The Jewels of the Queen’s Coiffure

While Queen Berenice’s flowing locks are infested with galaxies like a kid with nits, to the east of the constellation lies a pair of jewelled hair pins in close enough proximity to be viewed in the same low power field. But what a contrast they demonstrate!

Messier 53 and NGC 5053

Messier 53 (shown on the right in the image above) is one of Spring’s great globular star clusters. It lies almost directly between Arcturus and Denebola, being slightly nearer the former. It is 7th magnitude and 13 arc minutes across, so easy enough in a decent finder. In reality, it is larger than the Great Globular in Hercules (Messier 13) but much more distant at some 63,000 light-years. Some 750,000 old stars are packed within its 230 light-year diameter. Zooming in brings its intricate detail into view:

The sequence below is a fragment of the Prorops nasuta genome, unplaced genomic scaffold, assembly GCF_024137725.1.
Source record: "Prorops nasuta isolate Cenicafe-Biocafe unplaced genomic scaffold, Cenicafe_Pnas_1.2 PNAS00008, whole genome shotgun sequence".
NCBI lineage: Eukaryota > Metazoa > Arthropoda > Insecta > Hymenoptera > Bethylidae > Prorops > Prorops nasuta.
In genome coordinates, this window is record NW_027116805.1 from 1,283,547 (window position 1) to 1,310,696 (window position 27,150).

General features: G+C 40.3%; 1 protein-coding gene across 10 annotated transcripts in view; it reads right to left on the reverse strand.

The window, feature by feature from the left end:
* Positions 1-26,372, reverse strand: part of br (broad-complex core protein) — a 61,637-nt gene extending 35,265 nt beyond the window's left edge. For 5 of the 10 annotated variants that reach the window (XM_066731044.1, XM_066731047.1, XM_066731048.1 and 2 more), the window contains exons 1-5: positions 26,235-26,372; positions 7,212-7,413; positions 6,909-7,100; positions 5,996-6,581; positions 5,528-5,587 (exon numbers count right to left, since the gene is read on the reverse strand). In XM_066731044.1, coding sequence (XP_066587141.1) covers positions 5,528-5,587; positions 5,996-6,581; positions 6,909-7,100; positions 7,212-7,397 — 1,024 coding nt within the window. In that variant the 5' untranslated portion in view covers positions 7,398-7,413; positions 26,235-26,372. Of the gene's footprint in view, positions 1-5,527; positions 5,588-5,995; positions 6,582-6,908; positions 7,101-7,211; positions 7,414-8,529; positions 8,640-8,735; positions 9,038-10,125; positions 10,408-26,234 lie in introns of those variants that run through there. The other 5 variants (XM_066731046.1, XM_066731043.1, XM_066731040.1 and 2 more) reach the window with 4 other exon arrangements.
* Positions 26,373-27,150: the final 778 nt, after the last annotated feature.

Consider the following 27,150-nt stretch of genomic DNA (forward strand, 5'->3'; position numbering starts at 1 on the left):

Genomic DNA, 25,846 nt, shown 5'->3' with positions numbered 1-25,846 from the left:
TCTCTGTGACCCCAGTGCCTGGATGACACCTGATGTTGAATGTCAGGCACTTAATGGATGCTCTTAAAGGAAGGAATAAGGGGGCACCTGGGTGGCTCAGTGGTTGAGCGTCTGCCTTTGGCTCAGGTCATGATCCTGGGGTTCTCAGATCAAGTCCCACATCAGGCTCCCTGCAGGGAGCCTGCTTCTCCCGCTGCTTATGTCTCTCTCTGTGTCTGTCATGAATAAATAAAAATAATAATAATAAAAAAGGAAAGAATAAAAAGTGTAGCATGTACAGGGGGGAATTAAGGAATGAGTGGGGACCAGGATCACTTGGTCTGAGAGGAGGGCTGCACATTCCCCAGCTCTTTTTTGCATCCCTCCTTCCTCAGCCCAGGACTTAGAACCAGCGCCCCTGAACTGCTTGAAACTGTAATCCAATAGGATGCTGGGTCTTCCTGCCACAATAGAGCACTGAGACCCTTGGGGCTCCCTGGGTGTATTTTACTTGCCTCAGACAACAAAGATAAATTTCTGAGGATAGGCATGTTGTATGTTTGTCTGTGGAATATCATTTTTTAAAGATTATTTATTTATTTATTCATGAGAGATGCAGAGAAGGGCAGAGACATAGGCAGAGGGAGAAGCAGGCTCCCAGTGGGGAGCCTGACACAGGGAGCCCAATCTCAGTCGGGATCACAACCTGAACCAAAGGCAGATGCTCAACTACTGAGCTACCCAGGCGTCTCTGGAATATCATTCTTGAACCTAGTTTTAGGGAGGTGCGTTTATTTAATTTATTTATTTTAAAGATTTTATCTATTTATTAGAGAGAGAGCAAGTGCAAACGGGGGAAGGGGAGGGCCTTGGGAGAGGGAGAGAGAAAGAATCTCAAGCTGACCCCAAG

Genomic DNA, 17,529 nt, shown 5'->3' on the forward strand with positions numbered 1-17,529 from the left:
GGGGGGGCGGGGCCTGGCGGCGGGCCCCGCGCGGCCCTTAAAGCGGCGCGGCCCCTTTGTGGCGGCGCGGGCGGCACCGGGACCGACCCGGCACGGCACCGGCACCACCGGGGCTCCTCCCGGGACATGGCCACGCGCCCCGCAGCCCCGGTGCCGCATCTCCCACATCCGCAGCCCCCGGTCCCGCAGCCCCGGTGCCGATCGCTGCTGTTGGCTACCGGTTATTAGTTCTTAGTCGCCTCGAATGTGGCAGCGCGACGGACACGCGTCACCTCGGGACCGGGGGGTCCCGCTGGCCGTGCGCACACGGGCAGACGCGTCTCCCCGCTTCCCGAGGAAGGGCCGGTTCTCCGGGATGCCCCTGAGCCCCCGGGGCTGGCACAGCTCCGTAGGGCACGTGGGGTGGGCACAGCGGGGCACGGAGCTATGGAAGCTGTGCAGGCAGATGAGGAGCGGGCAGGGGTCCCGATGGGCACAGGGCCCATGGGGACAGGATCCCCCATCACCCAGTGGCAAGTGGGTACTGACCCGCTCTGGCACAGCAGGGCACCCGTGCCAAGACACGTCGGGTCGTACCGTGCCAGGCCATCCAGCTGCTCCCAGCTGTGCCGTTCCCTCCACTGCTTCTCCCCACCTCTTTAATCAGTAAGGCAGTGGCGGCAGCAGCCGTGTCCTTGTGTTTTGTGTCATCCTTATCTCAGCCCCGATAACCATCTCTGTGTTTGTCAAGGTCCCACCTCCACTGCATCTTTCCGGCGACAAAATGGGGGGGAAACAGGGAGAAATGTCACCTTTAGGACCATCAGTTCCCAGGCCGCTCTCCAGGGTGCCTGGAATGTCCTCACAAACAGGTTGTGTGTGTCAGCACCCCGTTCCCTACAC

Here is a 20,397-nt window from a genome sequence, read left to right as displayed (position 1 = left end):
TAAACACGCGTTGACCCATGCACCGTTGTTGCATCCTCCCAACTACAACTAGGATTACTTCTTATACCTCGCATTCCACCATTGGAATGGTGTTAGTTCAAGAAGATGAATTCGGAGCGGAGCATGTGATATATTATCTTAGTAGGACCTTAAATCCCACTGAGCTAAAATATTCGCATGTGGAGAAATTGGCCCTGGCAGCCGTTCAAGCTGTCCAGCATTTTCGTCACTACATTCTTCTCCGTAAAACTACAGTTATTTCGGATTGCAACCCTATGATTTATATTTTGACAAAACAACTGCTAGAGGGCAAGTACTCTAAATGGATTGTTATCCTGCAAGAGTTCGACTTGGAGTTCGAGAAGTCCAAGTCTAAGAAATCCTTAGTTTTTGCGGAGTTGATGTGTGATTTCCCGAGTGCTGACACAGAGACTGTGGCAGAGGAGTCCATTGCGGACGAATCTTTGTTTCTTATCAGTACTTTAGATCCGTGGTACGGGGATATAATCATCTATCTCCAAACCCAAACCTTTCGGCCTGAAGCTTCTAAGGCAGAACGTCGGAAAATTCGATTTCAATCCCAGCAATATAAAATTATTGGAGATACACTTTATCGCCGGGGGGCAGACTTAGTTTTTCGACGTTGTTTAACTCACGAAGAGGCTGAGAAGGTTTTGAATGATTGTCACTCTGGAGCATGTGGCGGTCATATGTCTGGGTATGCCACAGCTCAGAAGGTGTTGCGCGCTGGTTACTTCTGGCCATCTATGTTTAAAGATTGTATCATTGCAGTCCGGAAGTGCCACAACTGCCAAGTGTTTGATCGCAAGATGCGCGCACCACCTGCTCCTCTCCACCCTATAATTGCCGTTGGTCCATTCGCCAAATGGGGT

NGC 5053

A degree to the southeast is a very different looking globular, NGC 5053 (shown to the left in the top image). Although two magnitudes fainter than M53, it is in fact closer to us at 53,000 light-years but is a much looser family with 40,000 stars. It can be a pretty sight, described by Walter Scott Houston as “a little gem of woven fairy fire”. Fanciful? You can judge for yourself! It is almost as loose as a globular can get, being a Shapley Class X1, in contrast with the much more compact M53, a Class V.

Have a look at this fascinating pair during the late Spring nights.

Images all by author on 2015 May 12th from Northampton.

NGC 5053 with Messier 53 taken using a William Optics 81mm APO and Canon 60Da. 20 minutes at ISO 1000

Messier 53 and NGC 5053 with an APM doublet 152mm fl 1200mm and Canon 60D. Both 90sec x 12 at ISO 1000

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